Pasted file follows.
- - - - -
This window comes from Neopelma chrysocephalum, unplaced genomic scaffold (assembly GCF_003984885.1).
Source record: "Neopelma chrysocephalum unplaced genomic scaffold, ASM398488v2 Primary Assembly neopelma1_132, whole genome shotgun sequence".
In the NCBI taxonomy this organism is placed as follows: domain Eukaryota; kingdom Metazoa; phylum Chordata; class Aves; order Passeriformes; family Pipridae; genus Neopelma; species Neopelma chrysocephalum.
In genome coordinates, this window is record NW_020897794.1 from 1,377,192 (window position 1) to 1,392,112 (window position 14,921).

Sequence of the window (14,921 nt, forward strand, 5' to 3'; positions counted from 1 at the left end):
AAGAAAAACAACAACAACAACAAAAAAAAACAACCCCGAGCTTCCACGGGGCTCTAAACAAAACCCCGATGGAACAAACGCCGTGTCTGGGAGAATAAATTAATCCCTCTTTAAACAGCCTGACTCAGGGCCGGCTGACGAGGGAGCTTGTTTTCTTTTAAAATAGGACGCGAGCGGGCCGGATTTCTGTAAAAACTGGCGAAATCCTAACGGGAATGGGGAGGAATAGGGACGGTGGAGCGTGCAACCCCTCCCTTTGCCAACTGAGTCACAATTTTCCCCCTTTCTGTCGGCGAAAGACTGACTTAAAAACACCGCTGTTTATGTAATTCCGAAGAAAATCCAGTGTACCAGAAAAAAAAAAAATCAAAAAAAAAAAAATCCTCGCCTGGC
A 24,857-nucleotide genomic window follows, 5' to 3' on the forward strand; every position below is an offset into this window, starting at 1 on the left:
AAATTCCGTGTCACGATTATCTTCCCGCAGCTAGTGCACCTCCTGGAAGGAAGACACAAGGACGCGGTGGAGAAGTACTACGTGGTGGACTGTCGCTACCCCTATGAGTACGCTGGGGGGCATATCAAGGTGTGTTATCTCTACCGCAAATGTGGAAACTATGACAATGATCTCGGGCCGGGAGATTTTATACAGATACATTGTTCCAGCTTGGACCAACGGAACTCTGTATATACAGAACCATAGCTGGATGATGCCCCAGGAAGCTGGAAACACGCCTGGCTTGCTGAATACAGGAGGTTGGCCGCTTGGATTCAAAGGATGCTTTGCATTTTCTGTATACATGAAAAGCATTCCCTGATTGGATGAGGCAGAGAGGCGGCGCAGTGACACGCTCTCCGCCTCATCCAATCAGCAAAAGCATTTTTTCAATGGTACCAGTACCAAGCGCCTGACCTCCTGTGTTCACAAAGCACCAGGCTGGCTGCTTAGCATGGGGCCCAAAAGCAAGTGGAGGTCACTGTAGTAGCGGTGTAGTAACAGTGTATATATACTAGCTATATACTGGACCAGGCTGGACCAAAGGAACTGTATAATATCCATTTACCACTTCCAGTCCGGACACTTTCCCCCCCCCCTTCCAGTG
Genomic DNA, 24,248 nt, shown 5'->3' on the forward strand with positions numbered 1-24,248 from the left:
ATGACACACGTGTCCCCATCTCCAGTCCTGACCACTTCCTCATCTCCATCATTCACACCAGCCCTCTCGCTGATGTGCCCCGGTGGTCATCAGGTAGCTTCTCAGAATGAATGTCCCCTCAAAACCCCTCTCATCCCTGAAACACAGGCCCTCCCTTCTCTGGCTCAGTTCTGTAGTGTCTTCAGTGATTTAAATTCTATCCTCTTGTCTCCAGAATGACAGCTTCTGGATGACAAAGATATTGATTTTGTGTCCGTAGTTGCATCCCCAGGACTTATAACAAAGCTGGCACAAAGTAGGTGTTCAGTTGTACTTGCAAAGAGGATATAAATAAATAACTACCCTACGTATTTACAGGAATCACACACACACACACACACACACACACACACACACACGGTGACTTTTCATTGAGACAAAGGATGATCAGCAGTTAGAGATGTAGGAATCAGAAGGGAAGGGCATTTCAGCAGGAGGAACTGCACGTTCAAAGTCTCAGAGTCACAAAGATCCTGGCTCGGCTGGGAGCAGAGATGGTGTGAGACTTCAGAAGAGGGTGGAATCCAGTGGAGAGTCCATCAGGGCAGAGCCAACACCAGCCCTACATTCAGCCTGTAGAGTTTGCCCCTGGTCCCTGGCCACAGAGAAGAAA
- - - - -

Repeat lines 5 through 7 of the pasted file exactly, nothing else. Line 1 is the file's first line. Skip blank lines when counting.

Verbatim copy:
Sequence of the window (14,921 nt, forward strand, 5' to 3'; positions counted from 1 at the left end):
AAGAAAAACAACAACAACAACAAAAAAAAACAACCCCGAGCTTCCACGGGGCTCTAAACAAAACCCCGATGGAACAAACGCCGTGTCTGGGAGAATAAATTAATCCCTCTTTAAACAGCCTGACTCAGGGCCGGCTGACGAGGGAGCTTGTTTTCTTTTAAAATAGGACGCGAGCGGGCCGGATTTCTGTAAAAACTGGCGAAATCCTAACGGGAATGGGGAGGAATAGGGACGGTGGAGCGTGCAACCCCTCCCTTTGCCAACTGAGTCACAATTTTCCCCCTTTCTGTCGGCGAAAGACTGACTTAAAAACACCGCTGTTTATGTAATTCCGAAGAAAATCCAGTGTACCAGAAAAAAAAAAAATCAAAAAAAAAAAAATCCTCGCCTGGC
A 24,857-nucleotide genomic window follows, 5' to 3' on the forward strand; every position below is an offset into this window, starting at 1 on the left: